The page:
God of War Ragnarok Review

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God of War Ragnarok Featured image

4 years after reimagining the God of War franchise, Sony Santa Monica returns with another epic tale concluding their story in Norse mythology. God of War: Ragnarök covers the events surrounding Ragnarok, which the previous entry foretold. By using characters and events set in Norse mythology, Sony Santa Monica manages to uniquely equip itself with the power to subvert fan expectations at every turn of the story. While Ragnarök raises the narrative’s stakes to another level, the core beat of the story remains grounded by powerfully using the emotions of its characters to tell a story that players can relate to. Kratos is portrayed as a father who isn’t ready to let go of his son, while Atreus is showcased as someone who is fighting to find his path.

Cory Barlog passes the torch to Eric Williams who is the main director this time. Perhaps, this is one of the reasons why Ragnarök feels fresh to play and not more of the same.

A Redesign:

Like its predecessor, Ragnarök follows a linear approach to the open-world formula. The explorable areas are divided between the nine realms. By using the pretext of Fimbulwinter, the developers made substantial changes to each realm which made them refreshing to explore. The best example is Midgard, where Fimbulwinter worked literally by freezing the lake encompassing the whole realm. Due to this, traversal is now on a sledge carried by wolves instead of by boat which was a welcomed change as it decreased travel speeds. You can open up new areas to explore through the use of runic arrows and the newly provided Draupnir spear. During my whole playthrough, I did not notice any bugs or performance hiccups.

GOW Ragnarok

Fiery Combat:

God of War 2018’s combat let fans believe that it did not need much improvement for the sequel but this aspect of the game was also refined more for.

A greater focus on parries has been placed while introducing new abilities and a new weapon which makes the combat not only fresh but also better. While the fan-beloved Blade of Chaos and Leviathan Axe feel better than ever to use with the Dualsense, my highlight was the new weapon, the Draupnir Spear, which Kratos can spawn multiple times by using a ring. Ragnarök’s combat feels more responsive than ever and by switching between the three weapons, you truly feel like the god of war. A minor issue I noticed was that the game felt easier than the 2018 one, probably because fans have grown accustomed to the combat. I recommend switching up the difficulty to No Mercy which provides more demanding combat but is still fair. A real highlight in my playthrough was the use of traversal in combat which I noticed while scouting Vanaheim. Kratos can now use his blades to traverse upwards during combat which adds a whole new excitement to the combat scenarios.

This time around, we also get to play as Atreus who uses his bow in melee and ranged combat both. His moves are not nearly as destructive as Kratos’s, hence the game makes you play a bit more technically.

GOW Ragnarok

God of Loot:

Another area of improvement was the side quests. Filled to the brim with lore and emotional scenes, they constantly felt like they had been given due attention and care by the team at Santa Monica. The rewards given by these quests are more than worthwhile which pushes you to explore and finish them. An example is the Sigrun side quest. Fans of the previous entry would remember that she was by far the toughest enemy in the game. Being able to explore her past was exhilarating and also proved to be emotional due to Mimir’s attachment to her. There are over 60 main bosses in the game, with most of them being part of the side content. From majestic giant beasts to lizards like Dreki’s, each fight is thrilling in its own right.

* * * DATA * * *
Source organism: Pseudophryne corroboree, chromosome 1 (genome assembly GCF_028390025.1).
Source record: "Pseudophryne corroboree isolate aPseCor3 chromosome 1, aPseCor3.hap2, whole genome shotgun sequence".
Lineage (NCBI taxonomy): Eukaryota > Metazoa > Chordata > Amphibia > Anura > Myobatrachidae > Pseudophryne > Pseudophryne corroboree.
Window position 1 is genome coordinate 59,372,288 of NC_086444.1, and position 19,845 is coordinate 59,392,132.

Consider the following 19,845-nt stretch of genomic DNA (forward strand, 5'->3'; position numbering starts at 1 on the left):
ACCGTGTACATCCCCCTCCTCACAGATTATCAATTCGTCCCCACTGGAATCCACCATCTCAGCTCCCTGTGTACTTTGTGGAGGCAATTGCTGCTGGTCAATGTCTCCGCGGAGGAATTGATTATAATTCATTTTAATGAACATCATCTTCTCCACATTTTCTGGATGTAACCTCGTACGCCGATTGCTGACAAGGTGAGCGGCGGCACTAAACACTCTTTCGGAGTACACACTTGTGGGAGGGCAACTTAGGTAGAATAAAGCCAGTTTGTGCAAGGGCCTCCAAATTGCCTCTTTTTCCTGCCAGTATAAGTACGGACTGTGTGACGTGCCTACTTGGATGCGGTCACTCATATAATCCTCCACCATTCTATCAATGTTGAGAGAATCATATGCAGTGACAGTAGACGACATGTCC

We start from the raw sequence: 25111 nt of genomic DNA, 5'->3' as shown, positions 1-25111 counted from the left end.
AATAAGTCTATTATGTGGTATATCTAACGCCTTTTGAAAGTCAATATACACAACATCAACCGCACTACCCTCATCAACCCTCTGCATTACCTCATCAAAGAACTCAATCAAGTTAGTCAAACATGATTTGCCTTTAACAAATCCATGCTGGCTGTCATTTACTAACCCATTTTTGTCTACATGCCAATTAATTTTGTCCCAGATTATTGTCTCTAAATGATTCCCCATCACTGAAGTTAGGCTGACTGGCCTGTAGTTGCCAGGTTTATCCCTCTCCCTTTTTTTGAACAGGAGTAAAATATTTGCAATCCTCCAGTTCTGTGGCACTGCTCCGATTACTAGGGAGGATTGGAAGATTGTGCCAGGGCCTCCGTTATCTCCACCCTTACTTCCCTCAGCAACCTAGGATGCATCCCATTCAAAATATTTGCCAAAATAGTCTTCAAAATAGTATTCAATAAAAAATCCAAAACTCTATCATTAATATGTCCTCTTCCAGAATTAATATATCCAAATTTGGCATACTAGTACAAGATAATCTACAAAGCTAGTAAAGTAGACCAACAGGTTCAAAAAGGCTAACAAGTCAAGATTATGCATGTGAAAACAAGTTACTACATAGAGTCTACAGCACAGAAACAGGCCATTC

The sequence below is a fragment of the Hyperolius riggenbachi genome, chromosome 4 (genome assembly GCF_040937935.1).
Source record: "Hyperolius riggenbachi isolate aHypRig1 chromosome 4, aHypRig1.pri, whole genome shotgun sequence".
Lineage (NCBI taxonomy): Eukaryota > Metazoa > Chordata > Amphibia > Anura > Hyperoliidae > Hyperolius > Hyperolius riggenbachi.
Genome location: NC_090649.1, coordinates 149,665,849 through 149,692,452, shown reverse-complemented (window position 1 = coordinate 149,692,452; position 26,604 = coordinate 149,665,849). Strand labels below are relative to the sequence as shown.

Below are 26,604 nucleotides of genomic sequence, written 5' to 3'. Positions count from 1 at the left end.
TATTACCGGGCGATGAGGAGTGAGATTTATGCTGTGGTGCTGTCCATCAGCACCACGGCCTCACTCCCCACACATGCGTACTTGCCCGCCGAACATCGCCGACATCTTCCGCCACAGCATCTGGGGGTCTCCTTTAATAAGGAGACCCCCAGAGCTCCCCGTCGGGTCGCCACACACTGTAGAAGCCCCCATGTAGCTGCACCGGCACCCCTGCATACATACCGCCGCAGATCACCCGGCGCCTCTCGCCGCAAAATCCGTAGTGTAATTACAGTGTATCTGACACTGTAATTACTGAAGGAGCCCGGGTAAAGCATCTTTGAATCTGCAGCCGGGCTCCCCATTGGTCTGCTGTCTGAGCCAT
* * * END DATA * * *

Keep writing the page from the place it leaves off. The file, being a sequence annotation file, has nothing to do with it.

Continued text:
God of War Ragnarok

A main highlight of the game is its sound stage. Bear McCreary returns to produce the game’s main soundtrack and has yet again done a phenomenal job. Richard Schiff has provided a stunning performance as the voice cast for Odin, by making his aura so innocent but menacingly evil at the same time. The game’s lead, Christopher Judge also offers another remarkable performance, relaying Kratos’s pain and struggle on a deeper level.

The game’s new game+ mode which was added post-release also pushes for its replay value. This time around, the side bosses are Berserkers instead of the valkyries and they are even more challenging.

Ragnarök’s ambience as a whole, completely stumps that of the previous game. Its narrative, combat, and graphics are all overhauled to provide a better and more fulfilling experience. Spreading bits of lore between side quests and side areas adds to the experience a lot. The game makes sure that the side content doesn’t feel like it is a grind and respects your time. The world feels so lived in and makes you appreciate how it has been hand-crafted. For me, the only place where the game stumbles is in its third act which can feel a bit rushed but it is resolved perfectly. I would recommend Ragnarök to anyone interested in a narrative-focused third-person game.

For those interested, God of War: Ragnarök is available at the following retailers:
Amazon: God of War: Ragnarök – PlayStation 4
BestBuy: God of War Ragnarök Launch Edition – PlayStation 5

While the tale of Ragnarök in its grand stature may encompass the nine realms, the real magic of the game resides in its emotional character stories.

God Of War Ragnarok

Author

  • Zain Raza

    Zain's gaming passion started with the PSP era. He has been a PlayStation fan from the start and loves narrative driven single-player games. He dabbles into all things pop culture.

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